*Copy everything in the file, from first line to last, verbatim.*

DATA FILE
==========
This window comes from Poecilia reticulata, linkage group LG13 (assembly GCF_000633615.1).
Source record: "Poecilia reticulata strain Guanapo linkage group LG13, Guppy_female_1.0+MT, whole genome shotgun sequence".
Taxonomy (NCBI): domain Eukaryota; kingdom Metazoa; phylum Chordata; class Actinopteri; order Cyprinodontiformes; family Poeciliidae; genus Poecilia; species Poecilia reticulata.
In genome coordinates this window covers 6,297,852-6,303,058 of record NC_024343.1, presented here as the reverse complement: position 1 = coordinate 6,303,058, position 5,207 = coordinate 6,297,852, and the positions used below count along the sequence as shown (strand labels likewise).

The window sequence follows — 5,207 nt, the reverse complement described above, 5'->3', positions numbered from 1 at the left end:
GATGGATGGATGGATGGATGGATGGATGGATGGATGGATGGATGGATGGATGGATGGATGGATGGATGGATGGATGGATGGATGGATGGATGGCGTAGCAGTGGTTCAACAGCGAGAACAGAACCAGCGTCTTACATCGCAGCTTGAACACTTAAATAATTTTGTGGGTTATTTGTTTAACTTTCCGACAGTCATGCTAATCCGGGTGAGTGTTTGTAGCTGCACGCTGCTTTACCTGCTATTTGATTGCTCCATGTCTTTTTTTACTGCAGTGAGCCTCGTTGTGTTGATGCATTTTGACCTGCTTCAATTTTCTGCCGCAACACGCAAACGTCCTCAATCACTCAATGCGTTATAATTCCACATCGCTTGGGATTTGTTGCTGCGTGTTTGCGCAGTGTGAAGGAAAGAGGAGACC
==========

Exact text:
This window comes from Poecilia reticulata, linkage group LG13 (assembly GCF_000633615.1).
Source record: "Poecilia reticulata strain Guanapo linkage group LG13, Guppy_female_1.0+MT, whole genome shotgun sequence".
Taxonomy (NCBI): domain Eukaryota; kingdom Metazoa; phylum Chordata; class Actinopteri; order Cyprinodontiformes; family Poeciliidae; genus Poecilia; species Poecilia reticulata.
In genome coordinates this window covers 6,297,852-6,303,058 of record NC_024343.1, presented here as the reverse complement: position 1 = coordinate 6,303,058, position 5,207 = coordinate 6,297,852, and the positions used below count along the sequence as shown (strand labels likewise).

The window sequence follows — 5,207 nt, the reverse complement described above, 5'->3', positions numbered from 1 at the left end:
GATGGATGGATGGATGGATGGATGGATGGATGGATGGATGGATGGATGGATGGATGGATGGATGGATGGATGGATGGATGGATGGATGGATGGCGTAGCAGTGGTTCAACAGCGAGAACAGAACCAGCGTCTTACATCGCAGCTTGAACACTTAAATAATTTTGTGGGTTATTTGTTTAACTTTCCGACAGTCATGCTAATCCGGGTGAGTGTTTGTAGCTGCACGCTGCTTTACCTGCTATTTGATTGCTCCATGTCTTTTTTTACTGCAGTGAGCCTCGTTGTGTTGATGCATTTTGACCTGCTTCAATTTTCTGCCGCAACACGCAAACGTCCTCAATCACTCAATGCGTTATAATTCCACATCGCTTGGGATTTGTTGCTGCGTGTTTGCGCAGTGTGAAGGAAAGAGGAGACC